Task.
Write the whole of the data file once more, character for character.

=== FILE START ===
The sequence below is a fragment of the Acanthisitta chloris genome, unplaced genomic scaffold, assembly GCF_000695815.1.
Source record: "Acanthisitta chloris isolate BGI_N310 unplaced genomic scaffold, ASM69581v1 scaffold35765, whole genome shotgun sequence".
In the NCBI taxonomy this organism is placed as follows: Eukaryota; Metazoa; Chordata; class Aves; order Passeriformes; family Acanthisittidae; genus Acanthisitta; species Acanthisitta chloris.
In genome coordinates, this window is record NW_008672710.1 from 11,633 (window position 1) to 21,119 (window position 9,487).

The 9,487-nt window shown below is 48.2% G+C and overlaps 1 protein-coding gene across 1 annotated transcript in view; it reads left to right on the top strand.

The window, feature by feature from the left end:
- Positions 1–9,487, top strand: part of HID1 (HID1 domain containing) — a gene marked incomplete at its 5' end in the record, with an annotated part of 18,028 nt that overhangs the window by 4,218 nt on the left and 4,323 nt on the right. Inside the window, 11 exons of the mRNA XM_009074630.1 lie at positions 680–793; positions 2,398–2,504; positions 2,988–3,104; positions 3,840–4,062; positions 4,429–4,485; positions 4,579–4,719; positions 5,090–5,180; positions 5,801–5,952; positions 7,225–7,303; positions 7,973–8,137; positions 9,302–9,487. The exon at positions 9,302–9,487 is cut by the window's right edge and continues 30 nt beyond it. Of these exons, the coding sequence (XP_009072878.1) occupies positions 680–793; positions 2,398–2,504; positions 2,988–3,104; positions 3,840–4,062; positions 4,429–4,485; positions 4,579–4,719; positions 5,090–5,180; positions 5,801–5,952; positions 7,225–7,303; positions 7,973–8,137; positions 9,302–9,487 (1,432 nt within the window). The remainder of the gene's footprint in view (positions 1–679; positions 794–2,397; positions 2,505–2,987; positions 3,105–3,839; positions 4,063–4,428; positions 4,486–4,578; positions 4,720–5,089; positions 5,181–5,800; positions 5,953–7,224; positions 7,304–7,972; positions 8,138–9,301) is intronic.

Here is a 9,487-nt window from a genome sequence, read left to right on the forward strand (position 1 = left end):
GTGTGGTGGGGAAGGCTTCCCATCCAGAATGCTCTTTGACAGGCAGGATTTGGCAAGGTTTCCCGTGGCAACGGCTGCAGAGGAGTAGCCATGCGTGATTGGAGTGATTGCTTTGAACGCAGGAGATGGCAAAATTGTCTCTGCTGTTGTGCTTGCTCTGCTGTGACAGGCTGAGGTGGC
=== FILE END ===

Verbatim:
The sequence below is a fragment of the Acanthisitta chloris genome, unplaced genomic scaffold, assembly GCF_000695815.1.
Source record: "Acanthisitta chloris isolate BGI_N310 unplaced genomic scaffold, ASM69581v1 scaffold35765, whole genome shotgun sequence".
In the NCBI taxonomy this organism is placed as follows: Eukaryota; Metazoa; Chordata; class Aves; order Passeriformes; family Acanthisittidae; genus Acanthisitta; species Acanthisitta chloris.
In genome coordinates, this window is record NW_008672710.1 from 11,633 (window position 1) to 21,119 (window position 9,487).

The 9,487-nt window shown below is 48.2% G+C and overlaps 1 protein-coding gene across 1 annotated transcript in view; it reads left to right on the top strand.

The window, feature by feature from the left end:
- Positions 1–9,487, top strand: part of HID1 (HID1 domain containing) — a gene marked incomplete at its 5' end in the record, with an annotated part of 18,028 nt that overhangs the window by 4,218 nt on the left and 4,323 nt on the right. Inside the window, 11 exons of the mRNA XM_009074630.1 lie at positions 680–793; positions 2,398–2,504; positions 2,988–3,104; positions 3,840–4,062; positions 4,429–4,485; positions 4,579–4,719; positions 5,090–5,180; positions 5,801–5,952; positions 7,225–7,303; positions 7,973–8,137; positions 9,302–9,487. The exon at positions 9,302–9,487 is cut by the window's right edge and continues 30 nt beyond it. Of these exons, the coding sequence (XP_009072878.1) occupies positions 680–793; positions 2,398–2,504; positions 2,988–3,104; positions 3,840–4,062; positions 4,429–4,485; positions 4,579–4,719; positions 5,090–5,180; positions 5,801–5,952; positions 7,225–7,303; positions 7,973–8,137; positions 9,302–9,487 (1,432 nt within the window). The remainder of the gene's footprint in view (positions 1–679; positions 794–2,397; positions 2,505–2,987; positions 3,105–3,839; positions 4,063–4,428; positions 4,486–4,578; positions 4,720–5,089; positions 5,181–5,800; positions 5,953–7,224; positions 7,304–7,972; positions 8,138–9,301) is intronic.

Here is a 9,487-nt window from a genome sequence, read left to right on the forward strand (position 1 = left end):
GTGTGGTGGGGAAGGCTTCCCATCCAGAATGCTCTTTGACAGGCAGGATTTGGCAAGGTTTCCCGTGGCAACGGCTGCAGAGGAGTAGCCATGCGTGATTGGAGTGATTGCTTTGAACGCAGGAGATGGCAAAATTGTCTCTGCTGTTGTGCTTGCTCTGCTGTGACAGGCTGAGGTGGC